Archocentrus spinosissimus is one of my favorite fish. Until recently, I had only one old pair about 8 years old that would spawn for me from time to time. This pair spawned for me a few weeks ago, but I only got 6 fry out of the heavily planted tank and the rest of the fry were unfortunately picked off by other aquarium residents.
That’s why I was thrilled to find eggs in a tank I had with a group of eight 2″ spiny cichlids I was raising. It was really hoping for a successful spawn and was excited about this new pair that formed as I’m not sure how much longer the older pair of Archocentrus spinosissimus has left. Sadly, this spawn doesn’t appear to be fertile. At least these younger fish have bred and that’s a start. Here are some photos.
This 4-6″ cichlid is easily one of my favorite species. Although not extremely colorful, Archocentrus spinosissimus is gorgeous as it has a wonderful bright white body with highly contrasting dark black spots, leading to one of its common names, the Pepper Cichlid. This species also has magnificent trailers to their fins that just flow. Their fins are also the reason for their other common name, the Spiny Cichlid as the hard rays of their fins are quite spiny.
This fish is very mild and shy and I tend to keep them in species only tanks. even amongst themselves, they are not aggressive. I’ve found the best set up is a mid sized tank that is heavily planted with some floating plants. The reason for lots of plants is two fold. First, this is a shy fish that enjoys the refuge offered by the plants. The second reason plants are good for this species is their interesting breeding behavior.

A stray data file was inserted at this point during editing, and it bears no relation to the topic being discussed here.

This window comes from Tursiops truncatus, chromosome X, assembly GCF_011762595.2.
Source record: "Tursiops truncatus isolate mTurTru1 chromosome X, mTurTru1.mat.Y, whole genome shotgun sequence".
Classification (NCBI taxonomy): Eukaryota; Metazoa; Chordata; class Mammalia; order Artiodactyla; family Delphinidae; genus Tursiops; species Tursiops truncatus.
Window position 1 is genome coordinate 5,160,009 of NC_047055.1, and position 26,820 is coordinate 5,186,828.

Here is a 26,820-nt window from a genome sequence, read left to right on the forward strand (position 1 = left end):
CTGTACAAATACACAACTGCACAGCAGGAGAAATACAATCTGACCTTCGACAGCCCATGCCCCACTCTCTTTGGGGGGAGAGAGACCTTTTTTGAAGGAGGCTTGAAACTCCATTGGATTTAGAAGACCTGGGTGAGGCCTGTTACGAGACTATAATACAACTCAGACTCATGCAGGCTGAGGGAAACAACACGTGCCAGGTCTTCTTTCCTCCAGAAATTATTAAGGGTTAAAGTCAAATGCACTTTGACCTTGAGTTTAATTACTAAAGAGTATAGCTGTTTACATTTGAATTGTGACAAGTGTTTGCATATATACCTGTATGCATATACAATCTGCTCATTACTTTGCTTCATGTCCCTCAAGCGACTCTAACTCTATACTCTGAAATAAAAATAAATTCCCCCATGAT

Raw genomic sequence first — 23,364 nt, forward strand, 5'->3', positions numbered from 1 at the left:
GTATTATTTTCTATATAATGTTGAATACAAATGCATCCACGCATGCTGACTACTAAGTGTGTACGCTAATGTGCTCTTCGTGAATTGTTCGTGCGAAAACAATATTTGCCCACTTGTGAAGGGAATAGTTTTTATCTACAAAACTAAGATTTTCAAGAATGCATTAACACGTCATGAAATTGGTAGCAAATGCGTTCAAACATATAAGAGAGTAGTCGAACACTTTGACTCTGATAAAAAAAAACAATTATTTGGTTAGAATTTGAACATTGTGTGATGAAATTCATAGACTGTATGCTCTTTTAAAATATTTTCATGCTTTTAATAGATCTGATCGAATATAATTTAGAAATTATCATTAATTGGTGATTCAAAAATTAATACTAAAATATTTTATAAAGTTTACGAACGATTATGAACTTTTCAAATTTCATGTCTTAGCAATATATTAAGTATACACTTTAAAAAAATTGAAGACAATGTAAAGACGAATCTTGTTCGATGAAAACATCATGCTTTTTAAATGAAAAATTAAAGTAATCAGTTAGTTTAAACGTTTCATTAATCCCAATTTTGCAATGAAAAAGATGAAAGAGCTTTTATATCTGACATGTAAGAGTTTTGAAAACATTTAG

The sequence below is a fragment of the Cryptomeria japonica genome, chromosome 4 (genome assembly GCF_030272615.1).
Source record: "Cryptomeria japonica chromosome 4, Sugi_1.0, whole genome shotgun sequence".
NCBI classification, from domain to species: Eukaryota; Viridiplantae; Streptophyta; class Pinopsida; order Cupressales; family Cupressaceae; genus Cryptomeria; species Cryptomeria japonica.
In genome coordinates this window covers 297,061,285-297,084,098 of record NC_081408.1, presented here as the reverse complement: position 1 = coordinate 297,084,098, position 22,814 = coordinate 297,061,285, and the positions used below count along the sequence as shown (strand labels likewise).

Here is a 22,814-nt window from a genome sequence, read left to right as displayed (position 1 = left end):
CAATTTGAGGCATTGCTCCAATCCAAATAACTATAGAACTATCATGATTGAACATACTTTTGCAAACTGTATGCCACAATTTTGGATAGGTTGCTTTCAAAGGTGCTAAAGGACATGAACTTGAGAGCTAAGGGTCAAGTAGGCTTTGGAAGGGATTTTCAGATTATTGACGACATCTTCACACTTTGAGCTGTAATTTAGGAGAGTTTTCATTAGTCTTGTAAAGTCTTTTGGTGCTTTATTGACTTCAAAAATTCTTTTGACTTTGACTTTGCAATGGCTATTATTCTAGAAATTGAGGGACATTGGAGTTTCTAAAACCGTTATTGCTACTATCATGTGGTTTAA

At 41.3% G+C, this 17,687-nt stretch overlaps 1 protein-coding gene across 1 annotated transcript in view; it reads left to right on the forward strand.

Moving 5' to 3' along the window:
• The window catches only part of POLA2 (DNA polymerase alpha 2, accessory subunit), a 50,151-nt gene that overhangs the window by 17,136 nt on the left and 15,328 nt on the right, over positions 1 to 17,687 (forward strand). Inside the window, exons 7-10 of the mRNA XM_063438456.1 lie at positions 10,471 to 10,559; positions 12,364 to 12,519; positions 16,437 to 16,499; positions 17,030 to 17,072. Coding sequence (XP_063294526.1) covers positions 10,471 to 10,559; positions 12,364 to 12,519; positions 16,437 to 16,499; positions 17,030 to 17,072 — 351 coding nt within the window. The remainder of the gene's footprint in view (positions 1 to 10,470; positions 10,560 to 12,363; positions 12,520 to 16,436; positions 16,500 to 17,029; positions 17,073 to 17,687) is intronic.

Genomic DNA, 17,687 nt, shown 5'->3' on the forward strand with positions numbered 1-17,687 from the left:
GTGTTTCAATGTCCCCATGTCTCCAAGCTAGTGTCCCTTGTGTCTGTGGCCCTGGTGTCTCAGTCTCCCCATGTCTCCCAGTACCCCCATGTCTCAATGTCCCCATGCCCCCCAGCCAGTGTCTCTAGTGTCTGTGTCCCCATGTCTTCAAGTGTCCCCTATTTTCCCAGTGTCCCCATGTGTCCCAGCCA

The Pepper Cichlid has some very neat spawning behaviors. Although I’ve not found this species spawns as frequently as other Archocentrus species, it is not overly hard to spawn. I’ve found this species likes to spawn on hard vertical surfaces. A decent sized piece of slate or a flower pot should fit the bill. The Pepper Cichlid lays extremely tiny eggs, in fact, Dr. Ron Coleman’s Cichlid Egg Project data shows them to have the smallest egg of Central American Cichlids! Spawns usually are around 100-250 eggs depending on size of the female. After these eggs hatch, it will become apparent why adding plants is extremely beneficial. The parents hang the wrigglers from floating plants or plant roots at the surface of the water!
This is an amazing sight to see. Most likely, this fish does this as they spawn in the shallows of Lake Izabel where there may not be high quantities of oxygen. By hanging them in the plants, the larvae have more access to oxygen to develop. Although the development of the larvae does not require plants when spawned in aquaria, I’ve found a much higher spawn success rate when plants are available for them to hang the wrigglers.
This behavior is not unique in cichlids. Some other species that are reported to do this as well are Archocentrus centrarchus and Herotilapia multispinosa. I’ve spawned both of these fish, but never witnessed the behavior in this species. Another species I did see the behavior in was Australoheros oblongum an interesting South American Chanchito type that behaved very similarly when spawning to the Pepper Cichlid.
If you can find them, the Pepper Cichlid is a great fish and I highly recommend it. I personally believe this is the least aggressive Central American Cichlid species. Sadly, the availability of this fish is poor. I’m not quite sure why it isn’t more popular as it is an extremely interesting and attractive little fish.